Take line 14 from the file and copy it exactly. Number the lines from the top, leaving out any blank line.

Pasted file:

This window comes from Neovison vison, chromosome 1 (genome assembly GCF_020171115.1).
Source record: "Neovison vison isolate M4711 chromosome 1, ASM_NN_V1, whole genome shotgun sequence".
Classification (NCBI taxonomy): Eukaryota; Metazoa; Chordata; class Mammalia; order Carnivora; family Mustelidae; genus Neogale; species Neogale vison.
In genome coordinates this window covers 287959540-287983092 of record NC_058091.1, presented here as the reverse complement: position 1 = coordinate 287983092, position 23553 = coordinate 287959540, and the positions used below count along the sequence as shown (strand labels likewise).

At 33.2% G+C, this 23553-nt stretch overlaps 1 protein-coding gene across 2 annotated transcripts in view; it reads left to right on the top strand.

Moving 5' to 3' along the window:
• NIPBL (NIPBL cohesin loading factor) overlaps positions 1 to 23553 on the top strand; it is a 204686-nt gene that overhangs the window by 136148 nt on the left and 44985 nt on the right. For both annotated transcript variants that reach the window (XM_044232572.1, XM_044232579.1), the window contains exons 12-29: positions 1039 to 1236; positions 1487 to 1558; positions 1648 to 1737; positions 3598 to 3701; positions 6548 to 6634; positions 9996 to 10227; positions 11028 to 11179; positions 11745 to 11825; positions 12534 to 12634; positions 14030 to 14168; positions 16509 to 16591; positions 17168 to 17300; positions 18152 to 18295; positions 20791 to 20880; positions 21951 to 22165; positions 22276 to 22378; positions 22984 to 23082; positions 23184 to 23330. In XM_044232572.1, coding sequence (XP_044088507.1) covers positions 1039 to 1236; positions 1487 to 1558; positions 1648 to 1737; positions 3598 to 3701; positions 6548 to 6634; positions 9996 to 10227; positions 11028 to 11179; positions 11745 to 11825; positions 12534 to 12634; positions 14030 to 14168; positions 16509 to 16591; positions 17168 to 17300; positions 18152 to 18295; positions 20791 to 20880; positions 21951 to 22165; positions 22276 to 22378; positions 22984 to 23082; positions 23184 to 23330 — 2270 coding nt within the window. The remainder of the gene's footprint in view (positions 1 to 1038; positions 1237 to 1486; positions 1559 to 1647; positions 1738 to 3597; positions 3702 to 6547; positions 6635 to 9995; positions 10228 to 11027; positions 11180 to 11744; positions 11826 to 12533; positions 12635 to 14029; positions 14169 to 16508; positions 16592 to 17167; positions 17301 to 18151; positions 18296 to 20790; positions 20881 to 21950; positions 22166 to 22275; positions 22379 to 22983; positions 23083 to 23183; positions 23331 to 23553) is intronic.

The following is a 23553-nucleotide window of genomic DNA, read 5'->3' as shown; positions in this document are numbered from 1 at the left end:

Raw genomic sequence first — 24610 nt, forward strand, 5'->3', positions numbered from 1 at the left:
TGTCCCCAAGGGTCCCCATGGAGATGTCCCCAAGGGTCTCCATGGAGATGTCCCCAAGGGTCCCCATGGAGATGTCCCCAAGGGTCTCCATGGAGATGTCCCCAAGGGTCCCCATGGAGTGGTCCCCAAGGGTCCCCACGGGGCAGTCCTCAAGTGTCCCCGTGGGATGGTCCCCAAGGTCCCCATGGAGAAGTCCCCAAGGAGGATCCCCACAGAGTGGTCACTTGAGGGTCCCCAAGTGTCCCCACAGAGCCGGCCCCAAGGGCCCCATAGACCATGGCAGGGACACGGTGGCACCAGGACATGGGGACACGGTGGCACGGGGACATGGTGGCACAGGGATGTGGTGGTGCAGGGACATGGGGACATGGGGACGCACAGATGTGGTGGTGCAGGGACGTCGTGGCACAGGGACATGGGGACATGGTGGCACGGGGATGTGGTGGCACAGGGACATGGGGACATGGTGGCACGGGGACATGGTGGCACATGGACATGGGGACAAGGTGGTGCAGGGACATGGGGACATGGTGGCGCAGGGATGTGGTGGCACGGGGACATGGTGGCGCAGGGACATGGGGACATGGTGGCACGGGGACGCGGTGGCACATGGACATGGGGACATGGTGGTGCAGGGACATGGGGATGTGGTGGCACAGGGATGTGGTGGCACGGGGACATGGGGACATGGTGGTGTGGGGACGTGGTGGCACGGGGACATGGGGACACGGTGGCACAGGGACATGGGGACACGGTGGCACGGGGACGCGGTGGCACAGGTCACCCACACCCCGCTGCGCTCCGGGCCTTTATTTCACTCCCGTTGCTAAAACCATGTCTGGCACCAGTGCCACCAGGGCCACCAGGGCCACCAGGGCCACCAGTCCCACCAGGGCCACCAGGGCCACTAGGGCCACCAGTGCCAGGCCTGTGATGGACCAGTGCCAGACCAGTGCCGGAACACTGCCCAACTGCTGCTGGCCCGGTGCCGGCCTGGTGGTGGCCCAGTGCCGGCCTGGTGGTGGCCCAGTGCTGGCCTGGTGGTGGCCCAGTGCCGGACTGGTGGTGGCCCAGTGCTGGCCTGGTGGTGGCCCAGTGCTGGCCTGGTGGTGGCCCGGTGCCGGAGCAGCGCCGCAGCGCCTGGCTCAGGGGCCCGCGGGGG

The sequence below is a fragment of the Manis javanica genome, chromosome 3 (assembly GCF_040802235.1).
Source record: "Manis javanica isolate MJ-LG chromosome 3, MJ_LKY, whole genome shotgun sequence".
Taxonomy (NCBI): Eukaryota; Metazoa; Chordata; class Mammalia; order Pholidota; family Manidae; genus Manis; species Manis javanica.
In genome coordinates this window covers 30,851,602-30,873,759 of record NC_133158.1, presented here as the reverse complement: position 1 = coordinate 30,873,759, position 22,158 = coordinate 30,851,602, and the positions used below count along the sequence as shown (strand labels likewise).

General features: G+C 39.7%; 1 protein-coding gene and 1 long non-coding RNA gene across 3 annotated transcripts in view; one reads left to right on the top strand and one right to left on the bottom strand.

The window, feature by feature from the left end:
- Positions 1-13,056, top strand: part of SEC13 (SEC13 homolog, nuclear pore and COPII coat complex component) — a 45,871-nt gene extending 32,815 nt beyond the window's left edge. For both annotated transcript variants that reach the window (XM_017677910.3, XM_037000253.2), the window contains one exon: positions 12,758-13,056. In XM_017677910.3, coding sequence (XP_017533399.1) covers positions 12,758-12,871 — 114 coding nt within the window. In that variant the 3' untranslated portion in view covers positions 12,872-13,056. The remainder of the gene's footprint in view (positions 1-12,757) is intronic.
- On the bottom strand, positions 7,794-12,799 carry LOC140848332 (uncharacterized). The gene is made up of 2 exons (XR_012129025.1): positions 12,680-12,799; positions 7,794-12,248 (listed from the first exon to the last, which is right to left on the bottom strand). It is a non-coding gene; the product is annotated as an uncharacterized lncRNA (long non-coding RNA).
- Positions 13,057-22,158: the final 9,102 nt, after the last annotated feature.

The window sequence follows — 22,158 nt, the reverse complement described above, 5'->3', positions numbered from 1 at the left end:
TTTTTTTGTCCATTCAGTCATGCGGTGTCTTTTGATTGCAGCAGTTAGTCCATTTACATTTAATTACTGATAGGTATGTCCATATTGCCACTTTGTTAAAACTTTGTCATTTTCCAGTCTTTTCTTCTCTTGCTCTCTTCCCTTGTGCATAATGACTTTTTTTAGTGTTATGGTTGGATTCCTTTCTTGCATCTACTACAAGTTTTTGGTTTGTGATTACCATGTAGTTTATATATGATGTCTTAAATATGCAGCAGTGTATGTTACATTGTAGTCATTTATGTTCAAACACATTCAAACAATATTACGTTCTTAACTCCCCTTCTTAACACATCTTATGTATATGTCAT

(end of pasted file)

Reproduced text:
In genome coordinates this window covers 30,851,602-30,873,759 of record NC_133158.1, presented here as the reverse complement: position 1 = coordinate 30,873,759, position 22,158 = coordinate 30,851,602, and the positions used below count along the sequence as shown (strand labels likewise).